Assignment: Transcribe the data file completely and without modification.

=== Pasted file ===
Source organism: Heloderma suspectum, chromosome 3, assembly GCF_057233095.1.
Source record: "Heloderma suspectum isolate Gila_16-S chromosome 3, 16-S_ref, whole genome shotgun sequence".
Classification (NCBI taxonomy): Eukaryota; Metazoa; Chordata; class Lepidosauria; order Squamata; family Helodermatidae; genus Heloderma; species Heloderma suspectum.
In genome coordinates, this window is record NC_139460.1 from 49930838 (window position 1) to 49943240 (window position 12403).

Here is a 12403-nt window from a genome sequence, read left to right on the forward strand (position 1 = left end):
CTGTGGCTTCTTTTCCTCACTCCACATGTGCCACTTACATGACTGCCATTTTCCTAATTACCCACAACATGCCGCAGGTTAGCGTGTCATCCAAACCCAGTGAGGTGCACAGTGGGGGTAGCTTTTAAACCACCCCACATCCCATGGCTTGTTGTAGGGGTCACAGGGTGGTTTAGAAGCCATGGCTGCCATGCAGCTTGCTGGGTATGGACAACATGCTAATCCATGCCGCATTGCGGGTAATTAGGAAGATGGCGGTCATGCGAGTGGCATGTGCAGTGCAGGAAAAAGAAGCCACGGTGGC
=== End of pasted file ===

Source organism: Heloderma suspectum, chromosome 3, assembly GCF_057233095.1.
Source record: "Heloderma suspectum isolate Gila_16-S chromosome 3, 16-S_ref, whole genome shotgun sequence".
Classification (NCBI taxonomy): Eukaryota; Metazoa; Chordata; class Lepidosauria; order Squamata; family Helodermatidae; genus Heloderma; species Heloderma suspectum.
In genome coordinates, this window is record NC_139460.1 from 49930838 (window position 1) to 49943240 (window position 12403).

Here is a 12403-nt window from a genome sequence, read left to right on the forward strand (position 1 = left end):
CTGTGGCTTCTTTTCCTCACTCCACATGTGCCACTTACATGACTGCCATTTTCCTAATTACCCACAACATGCCGCAGGTTAGCGTGTCATCCAAACCCAGTGAGGTGCACAGTGGGGGTAGCTTTTAAACCACCCCACATCCCATGGCTTGTTGTAGGGGTCACAGGGTGGTTTAGAAGCCATGGCTGCCATGCAGCTTGCTGGGTATGGACAACATGCTAATCCATGCCGCATTGCGGGTAATTAGGAAGATGGCGGTCATGCGAGTGGCATGTGCAGTGCAGGAAAAAGAAGCCACGGTGGC